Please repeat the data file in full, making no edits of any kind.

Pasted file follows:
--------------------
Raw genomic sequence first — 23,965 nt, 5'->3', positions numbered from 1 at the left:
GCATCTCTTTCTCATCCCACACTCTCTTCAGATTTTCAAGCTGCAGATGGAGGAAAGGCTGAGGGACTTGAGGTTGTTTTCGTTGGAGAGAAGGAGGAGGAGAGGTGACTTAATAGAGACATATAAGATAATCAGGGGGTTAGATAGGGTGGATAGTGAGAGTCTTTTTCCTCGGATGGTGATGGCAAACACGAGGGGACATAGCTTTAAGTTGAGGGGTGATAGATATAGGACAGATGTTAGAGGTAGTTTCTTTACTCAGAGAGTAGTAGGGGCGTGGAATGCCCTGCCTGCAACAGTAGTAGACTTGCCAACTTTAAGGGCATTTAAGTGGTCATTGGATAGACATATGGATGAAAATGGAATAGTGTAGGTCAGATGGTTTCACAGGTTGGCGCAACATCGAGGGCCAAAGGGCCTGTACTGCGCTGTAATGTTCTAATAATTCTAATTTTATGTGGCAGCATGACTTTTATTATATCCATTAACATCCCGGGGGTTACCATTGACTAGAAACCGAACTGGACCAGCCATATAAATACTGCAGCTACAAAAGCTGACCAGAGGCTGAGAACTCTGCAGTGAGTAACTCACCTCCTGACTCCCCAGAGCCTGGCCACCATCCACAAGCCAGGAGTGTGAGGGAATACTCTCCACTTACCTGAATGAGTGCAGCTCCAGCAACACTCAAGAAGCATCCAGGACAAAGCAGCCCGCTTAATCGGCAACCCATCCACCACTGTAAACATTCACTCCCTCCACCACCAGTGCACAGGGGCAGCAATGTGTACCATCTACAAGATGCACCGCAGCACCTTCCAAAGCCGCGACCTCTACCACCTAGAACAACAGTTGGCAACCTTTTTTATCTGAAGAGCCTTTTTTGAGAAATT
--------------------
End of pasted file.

Raw genomic sequence first — 23,965 nt, 5'->3', positions numbered from 1 at the left:
GCATCTCTTTCTCATCCCACACTCTCTTCAGATTTTCAAGCTGCAGATGGAGGAAAGGCTGAGGGACTTGAGGTTGTTTTCGTTGGAGAGAAGGAGGAGGAGAGGTGACTTAATAGAGACATATAAGATAATCAGGGGGTTAGATAGGGTGGATAGTGAGAGTCTTTTTCCTCGGATGGTGATGGCAAACACGAGGGGACATAGCTTTAAGTTGAGGGGTGATAGATATAGGACAGATGTTAGAGGTAGTTTCTTTACTCAGAGAGTAGTAGGGGCGTGGAATGCCCTGCCTGCAACAGTAGTAGACTTGCCAACTTTAAGGGCATTTAAGTGGTCATTGGATAGACATATGGATGAAAATGGAATAGTGTAGGTCAGATGGTTTCACAGGTTGGCGCAACATCGAGGGCCAAAGGGCCTGTACTGCGCTGTAATGTTCTAATAATTCTAATTTTATGTGGCAGCATGACTTTTATTATATCCATTAACATCCCGGGGGTTACCATTGACTAGAAACCGAACTGGACCAGCCATATAAATACTGCAGCTACAAAAGCTGACCAGAGGCTGAGAACTCTGCAGTGAGTAACTCACCTCCTGACTCCCCAGAGCCTGGCCACCATCCACAAGCCAGGAGTGTGAGGGAATACTCTCCACTTACCTGAATGAGTGCAGCTCCAGCAACACTCAAGAAGCATCCAGGACAAAGCAGCCCGCTTAATCGGCAACCCATCCACCACTGTAAACATTCACTCCCTCCACCACCAGTGCACAGGGGCAGCAATGTGTACCATCTACAAGATGCACCGCAGCACCTTCCAAAGCCGCGACCTCTACCACCTAGAACAACAGTTGGCAACCTTTTTTATCTGAAGAGCCTTTTTTGAGAAATT